- The crypto cauldron assigned to decentralized finance is bubbling merrily.
- And judging by the hordes of liquidity miners flocking to defi protocols, they like the scent of what’s cooking.
The crypto cauldron assigned to decentralized finance is bubbling merrily. And judging by the hordes of liquidity miners flocking to defi protocols, they like the scent of what’s cooking. What started as an organic movement to bring open finance to the masses has turned into a frenzied search for yield as speculators seek profits from lending crypto assets. “In Compound Finance's current incentive structure, there [has been] a schelling point for everyone to stake and borrow huge amounts of the same coin,” acknowledges Ari Paul.
Protocols such as Compound and Balancer have seen explosive growth, not only in users, but in the price of their native tokens. The utility token era is over. Right now, governance tokens are the hottest assets in town, and everyone wants a slice of the action – even if they’re not so fussed about participating in on-chain voting.
Centralized exchanges such as Coinbase and Binance have rushed to list assets designed for decentralized finance, creating a curious juxtaposition. CEXs are now acting like DEXs, while DEXs, fueled by liquidity miners topping their protocols to overflowing with tokens, are gaining liquidity once synonymous with centralized exchanges. It’s just one of the many contradictions of decentralized finance, a $1.6 billion industry that’s just getting started.
Thrills and Spills Down at the Defi Farm
Yield farming, in which asset-holders compete to lock their tokens into the decentralized protocol promising the highest APR, is all the rage right now. So is speculation on the tokens themselves, many of which are now governance tokens that provide voting rights and in some cases a share of the pool fees for supplying liquidity. Some see the speculation as a vital means of bootstrapping fledgling networks, while others see little difference between locking WBTC into a lending protocol and gambling your crypto in a bitcoin casino. You lock your funds into a smart contract and you take your chance.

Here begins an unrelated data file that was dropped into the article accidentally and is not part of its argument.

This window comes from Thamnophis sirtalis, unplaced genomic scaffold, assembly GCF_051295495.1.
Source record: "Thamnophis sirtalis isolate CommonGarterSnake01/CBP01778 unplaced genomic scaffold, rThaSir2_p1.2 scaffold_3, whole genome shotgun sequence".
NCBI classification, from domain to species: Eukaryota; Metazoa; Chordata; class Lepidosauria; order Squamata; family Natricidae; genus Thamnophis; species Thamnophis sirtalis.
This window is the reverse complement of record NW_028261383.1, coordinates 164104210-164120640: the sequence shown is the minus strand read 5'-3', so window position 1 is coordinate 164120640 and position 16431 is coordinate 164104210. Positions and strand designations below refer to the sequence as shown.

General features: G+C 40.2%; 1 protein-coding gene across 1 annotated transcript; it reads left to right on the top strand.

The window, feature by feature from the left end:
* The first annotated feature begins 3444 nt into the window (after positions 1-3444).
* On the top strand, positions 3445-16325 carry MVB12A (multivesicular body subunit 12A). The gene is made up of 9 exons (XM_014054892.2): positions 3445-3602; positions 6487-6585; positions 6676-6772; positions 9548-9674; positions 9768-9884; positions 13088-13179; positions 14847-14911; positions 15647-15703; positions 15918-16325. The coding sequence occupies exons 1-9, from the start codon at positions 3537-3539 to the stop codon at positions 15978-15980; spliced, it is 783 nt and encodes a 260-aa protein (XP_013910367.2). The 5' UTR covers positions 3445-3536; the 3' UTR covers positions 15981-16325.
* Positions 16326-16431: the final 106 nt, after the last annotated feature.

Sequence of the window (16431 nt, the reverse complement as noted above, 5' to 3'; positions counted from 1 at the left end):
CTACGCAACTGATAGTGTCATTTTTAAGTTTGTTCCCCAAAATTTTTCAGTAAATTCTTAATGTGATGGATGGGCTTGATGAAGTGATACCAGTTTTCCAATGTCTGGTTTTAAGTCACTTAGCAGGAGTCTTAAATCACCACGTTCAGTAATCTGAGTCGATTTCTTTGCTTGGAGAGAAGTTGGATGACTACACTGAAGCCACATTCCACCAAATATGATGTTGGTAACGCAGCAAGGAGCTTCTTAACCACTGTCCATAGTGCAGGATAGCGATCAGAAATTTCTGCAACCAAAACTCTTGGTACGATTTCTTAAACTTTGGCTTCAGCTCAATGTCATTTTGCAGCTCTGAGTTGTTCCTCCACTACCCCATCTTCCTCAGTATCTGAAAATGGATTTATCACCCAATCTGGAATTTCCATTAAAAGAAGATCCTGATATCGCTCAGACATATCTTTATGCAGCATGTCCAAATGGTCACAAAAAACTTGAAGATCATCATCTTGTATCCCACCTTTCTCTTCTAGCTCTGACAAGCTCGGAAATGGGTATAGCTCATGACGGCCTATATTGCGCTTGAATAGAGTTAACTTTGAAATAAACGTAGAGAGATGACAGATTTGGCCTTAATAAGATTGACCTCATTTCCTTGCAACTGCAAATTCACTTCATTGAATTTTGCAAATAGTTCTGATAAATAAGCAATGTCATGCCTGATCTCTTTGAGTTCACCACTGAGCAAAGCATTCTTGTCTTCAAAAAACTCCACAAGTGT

While some observers are adamant that a defi bubble is brewing, insiders aren’t so sure. Defi investor Andrew Kang believes defi is still at a very early stage, pointing out that the sector still only has 6,000 daily active users and is worth just 1% of the market cap of BTC, ETH, and USDT. At the moment, there is more money waiting on the sidelines than there are protocols to invest in, which accounts for why some of the leading defi tokens have seen such strong demand. Compound’s COMP surged to over $400 on news of its Coinbase listing, having traded for less than $20 only days earlier. It has since slumped to under $190. A pretty profit for early adopters, but a painful lesson for those who bought the top.
DEX volumes have quadrupled this year, with over $1.5 billion in volume in June alone. Exchanges such as Uniswap and IDEX have been at the heart of the action, while aggregators such as 1inch exchange have also prospered. So far, defi is following bitcoin’s trajectory, with the primary use case being speculative trading initially. The banking the unbanked stuff will come later, once the protocols have matured and the kinks been ironed out. Or at least that’s the plan.
High Fees Keep the Defi Dream on Hold
One of the biggest impediments to greater defi adoption is a broader blockchain issue: scalability. The Ethereum network is overloaded with transactions, and the number of ERC20 transfers recently hit a record high. This has caused blocks to become full and gas prices to rise. For so long as the price of trustlessly trading defi assets is anywhere from $5-30 depending on the complexity of the smart contract, defi will do nothing for the little guy.
There are signs that the blockchain scaling impasse is starting to ease as new protocols come online and layer twos pick up the strain. Blockchain bridges such as Syscoin’s enable ERC20s to be trustlessly transacted on a second chain connected to Ethereum, while Matic has been onboarding dApps and blockchain gaming projects to its Plasma-based network. ZK-rollups, touted by Vitalik Buterin as the likeliest Ethereum scaling solution for the near future, are also starting to see action. All of this should combine to make defi transactions cheaper and faster. This will provide a proper testing ground for decentralized finance at last.
Will defi bring open finance to the masses, or will the only winners be the early adopters and liquidity miners who secured high yields while the going was good?